Monocular and binocular UNVA improved significantly during the follow-up () (Figure 2 and Table 2). Binocular UDVA in presbyopic patients improved from 0.28 to a maximum of 0.04 logMAR (from 20/38 to 20/22 Snellen equivalent) the day after the treatment and remained significantly better than baseline until the end of the follow-up (Figure 3 and Table 2).
3.3. Patient-Reported Outcomes
A significant improvement of patient satisfaction for near () and distance () activities was seen the day after treatment and was maintained throughout the follow-up (Table 2).
3.4. OCT Changes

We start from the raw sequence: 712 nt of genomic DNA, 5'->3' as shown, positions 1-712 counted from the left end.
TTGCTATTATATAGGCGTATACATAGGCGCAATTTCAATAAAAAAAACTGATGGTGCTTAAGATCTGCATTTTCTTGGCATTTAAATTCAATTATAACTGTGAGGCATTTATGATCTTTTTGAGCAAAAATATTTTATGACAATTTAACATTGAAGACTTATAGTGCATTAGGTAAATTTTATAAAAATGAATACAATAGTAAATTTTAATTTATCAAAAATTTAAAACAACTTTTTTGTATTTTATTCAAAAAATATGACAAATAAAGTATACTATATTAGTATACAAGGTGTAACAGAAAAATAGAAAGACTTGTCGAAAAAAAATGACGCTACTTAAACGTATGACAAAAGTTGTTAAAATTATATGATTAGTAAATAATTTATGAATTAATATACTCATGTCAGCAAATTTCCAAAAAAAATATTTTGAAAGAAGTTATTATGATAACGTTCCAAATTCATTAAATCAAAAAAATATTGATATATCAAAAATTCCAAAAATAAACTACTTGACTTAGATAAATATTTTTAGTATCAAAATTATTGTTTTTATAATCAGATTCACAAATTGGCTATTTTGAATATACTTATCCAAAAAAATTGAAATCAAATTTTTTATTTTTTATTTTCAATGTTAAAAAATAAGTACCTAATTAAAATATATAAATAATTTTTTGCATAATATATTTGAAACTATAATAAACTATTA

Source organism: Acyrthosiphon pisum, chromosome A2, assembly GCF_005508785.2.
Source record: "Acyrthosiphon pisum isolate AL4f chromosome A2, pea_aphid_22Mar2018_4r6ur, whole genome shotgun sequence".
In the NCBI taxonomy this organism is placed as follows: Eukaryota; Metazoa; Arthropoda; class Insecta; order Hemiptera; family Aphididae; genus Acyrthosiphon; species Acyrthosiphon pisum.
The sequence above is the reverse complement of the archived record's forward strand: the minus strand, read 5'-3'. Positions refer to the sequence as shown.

Corneal OCT allowed to identify compacted lamellae as hyper-reflective areas immediately behind the epithelial layer and extending up to 100 μm into the stromal layer (Figure 4). This finding is noticeable soon after treatment and gradually fades during the follow-up. Median time to disappearance is 5.4 months. In 45% of the eyes, hyper-reflective areas were still noticeable at the end of the follow-up.
One hour after treatment, no corneal epithelial defects were observed. In one patient (2 eyes, 5%), corneal OCT revealed a thickening of the epithelial layer.